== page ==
We are all artists.
We developed our Visual Arts Course in partnership with Tate, Slaughterhaus and Block 336 for people who access learning disability or mental health support services, staff, family and carers. Vaia, Activity Coordinator for My Breaks, updates us on how the course went and, most importantly, what we can learn from having these courses exist in the first place.
I have previously been involved in similar projects elsewhere, led by disabled facilitators and artists. What set this course aside, however, is that staff and carers were invited along to participate too. Jake ensured that the vision of an inclusive group was met and that equal opportunities and access for all those interested remained the highest priority.
But what did this actually mean?
In my eyes, it meant we were all learning. While some of us were facilitating or supporting or teaching, we were all in a position to learn from one another and from the galleries we visited; artists with learning disabilities, for example, were teaching me the best way to mix paint, how they looked at a painting and sharing creative thoughts.
We were all teachers, and we were all students.
We encouraged and supported one another, took ownership of our work and creative decisions and gave everyone the ability to have their voice heard. In other words: you choose which brush you use, whether you want to draw my face or the jacket hanging on the wall, and what colours you use in your painting.
Art reflects the person creating it, nobody else, and it’s only when it hangs on the wall of an art gallery that it means something to someone else. Until then, it’s yours and yours alone.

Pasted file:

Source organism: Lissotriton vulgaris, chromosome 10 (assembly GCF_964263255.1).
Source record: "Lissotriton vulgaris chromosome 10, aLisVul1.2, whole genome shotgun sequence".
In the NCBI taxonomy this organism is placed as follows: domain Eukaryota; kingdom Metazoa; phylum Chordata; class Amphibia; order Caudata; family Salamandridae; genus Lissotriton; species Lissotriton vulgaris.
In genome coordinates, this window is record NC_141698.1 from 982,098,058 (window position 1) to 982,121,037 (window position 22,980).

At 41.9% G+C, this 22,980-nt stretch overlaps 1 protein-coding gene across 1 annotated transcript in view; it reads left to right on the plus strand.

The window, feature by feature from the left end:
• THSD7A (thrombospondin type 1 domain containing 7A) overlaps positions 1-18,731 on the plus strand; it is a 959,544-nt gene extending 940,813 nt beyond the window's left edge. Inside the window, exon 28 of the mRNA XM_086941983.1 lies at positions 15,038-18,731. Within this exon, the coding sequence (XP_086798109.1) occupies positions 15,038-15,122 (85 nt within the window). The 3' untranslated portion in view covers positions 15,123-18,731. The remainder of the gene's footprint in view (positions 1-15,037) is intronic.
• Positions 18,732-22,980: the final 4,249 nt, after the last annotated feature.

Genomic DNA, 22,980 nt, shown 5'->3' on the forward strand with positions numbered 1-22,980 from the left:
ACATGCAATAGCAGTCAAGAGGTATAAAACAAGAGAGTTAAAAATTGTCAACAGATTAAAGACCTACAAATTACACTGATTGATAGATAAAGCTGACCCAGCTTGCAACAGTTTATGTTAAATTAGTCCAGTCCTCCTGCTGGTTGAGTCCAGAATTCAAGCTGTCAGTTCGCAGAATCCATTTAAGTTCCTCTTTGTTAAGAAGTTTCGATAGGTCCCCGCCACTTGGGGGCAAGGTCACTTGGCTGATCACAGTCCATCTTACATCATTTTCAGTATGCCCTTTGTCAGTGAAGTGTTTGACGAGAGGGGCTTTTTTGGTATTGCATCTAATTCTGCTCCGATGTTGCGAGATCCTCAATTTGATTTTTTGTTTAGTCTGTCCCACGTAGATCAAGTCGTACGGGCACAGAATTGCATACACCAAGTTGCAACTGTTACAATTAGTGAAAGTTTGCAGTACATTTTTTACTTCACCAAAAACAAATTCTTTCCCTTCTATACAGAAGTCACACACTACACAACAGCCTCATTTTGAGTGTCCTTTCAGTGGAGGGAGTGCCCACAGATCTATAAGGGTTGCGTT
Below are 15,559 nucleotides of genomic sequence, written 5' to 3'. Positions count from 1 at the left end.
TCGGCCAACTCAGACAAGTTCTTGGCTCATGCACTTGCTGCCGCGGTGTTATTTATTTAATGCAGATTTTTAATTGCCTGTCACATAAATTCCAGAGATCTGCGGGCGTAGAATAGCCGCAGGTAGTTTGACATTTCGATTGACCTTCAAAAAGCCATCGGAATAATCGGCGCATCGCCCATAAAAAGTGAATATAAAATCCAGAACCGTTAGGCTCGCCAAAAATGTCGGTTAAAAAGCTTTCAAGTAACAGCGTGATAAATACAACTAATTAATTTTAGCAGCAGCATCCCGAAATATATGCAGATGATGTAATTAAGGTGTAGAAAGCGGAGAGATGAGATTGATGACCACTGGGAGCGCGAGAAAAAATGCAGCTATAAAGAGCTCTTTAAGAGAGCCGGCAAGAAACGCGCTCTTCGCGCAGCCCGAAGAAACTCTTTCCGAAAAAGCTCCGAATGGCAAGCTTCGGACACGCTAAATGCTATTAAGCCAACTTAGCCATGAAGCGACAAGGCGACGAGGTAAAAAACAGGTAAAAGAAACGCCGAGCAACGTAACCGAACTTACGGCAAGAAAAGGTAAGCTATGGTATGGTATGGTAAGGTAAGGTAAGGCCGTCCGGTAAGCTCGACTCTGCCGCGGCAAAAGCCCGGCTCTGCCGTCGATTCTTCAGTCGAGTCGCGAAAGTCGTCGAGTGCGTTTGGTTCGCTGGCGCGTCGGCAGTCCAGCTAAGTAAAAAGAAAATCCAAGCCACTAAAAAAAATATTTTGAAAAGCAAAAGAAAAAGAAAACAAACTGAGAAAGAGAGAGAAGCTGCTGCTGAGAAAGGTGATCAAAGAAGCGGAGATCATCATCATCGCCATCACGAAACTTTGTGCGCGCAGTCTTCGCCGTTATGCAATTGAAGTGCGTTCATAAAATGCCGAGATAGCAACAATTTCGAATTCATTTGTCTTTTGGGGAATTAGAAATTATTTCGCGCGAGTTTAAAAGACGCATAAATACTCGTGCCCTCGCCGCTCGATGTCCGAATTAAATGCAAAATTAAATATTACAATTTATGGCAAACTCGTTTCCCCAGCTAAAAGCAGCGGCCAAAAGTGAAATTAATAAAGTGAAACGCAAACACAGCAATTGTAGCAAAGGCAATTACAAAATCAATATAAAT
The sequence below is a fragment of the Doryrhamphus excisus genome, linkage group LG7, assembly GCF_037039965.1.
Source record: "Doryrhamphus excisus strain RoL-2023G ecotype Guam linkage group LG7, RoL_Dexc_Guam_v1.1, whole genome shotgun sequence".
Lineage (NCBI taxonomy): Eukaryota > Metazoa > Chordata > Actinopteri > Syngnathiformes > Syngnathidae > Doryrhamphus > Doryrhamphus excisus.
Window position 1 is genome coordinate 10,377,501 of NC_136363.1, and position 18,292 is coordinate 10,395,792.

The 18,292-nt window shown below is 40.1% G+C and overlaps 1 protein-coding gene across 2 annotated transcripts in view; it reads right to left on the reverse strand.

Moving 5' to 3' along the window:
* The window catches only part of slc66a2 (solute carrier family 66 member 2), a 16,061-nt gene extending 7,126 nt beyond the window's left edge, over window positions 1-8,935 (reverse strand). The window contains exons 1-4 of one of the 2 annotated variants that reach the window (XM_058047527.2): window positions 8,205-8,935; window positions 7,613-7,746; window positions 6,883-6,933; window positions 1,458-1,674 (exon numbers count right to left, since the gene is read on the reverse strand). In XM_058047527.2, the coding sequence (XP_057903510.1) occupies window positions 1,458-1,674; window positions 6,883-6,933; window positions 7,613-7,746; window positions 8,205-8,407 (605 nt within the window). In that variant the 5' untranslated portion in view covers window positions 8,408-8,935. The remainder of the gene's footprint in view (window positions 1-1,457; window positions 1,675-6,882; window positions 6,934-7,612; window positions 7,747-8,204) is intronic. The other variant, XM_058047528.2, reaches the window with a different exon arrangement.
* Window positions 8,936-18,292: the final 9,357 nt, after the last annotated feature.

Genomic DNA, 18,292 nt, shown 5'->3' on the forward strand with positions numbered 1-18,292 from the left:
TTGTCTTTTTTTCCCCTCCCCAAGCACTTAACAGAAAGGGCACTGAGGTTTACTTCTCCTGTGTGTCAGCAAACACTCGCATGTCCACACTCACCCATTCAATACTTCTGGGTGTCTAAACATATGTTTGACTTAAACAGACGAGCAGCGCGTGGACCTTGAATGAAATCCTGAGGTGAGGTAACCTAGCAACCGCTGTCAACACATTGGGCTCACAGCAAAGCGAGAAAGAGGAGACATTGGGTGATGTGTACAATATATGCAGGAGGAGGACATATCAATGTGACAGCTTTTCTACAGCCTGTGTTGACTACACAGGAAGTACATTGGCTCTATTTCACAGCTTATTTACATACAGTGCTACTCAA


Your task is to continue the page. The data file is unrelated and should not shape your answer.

Seeing one of our staff, Victoria, supporting Chris and enjoying the creative time they spent together was inspirational.
“It was a real privilege to support Chris through this visual arts course. This was the most relaxing, inspirational experience and a wonderful way to lose and find yourself, all in one moment. It’s an experience we would both very much like to do again.” Victoria
Victoria would tell me every week how she had started painting at home, buying art supplies, canvases and feeling sincerely excited about her next creation. Martin went even further by expressing how certain pieces of art had helped him to acknowledge upsetting moments and worries in his life, showing how significant art can be when it comes to matters of the heart.
Finally, Andy Kee showed us that disabled people can and will realise their ambitions in life; sometimes all they need is the right support.
Andy says he was “lucky enough to receive the right support and, without that, would most probably still be stocking shelves at the supermarket.”
So, returning to my initial question: what did this course actually mean? It means that people were able to come together and share both hope and passion. It means courses like this Visual Arts Course need to happen again and again.
Most of all, it means we are taught a vital lesson: with the right support, we can all be artists.
Thank you from the heart to everyone involved, from galleries to those who attended. Please take the time to visit our tumblr feed, as well as enjoying this brief video that follows our journey throughout the course.
“As the arts develop, so do the people.” Andy Kee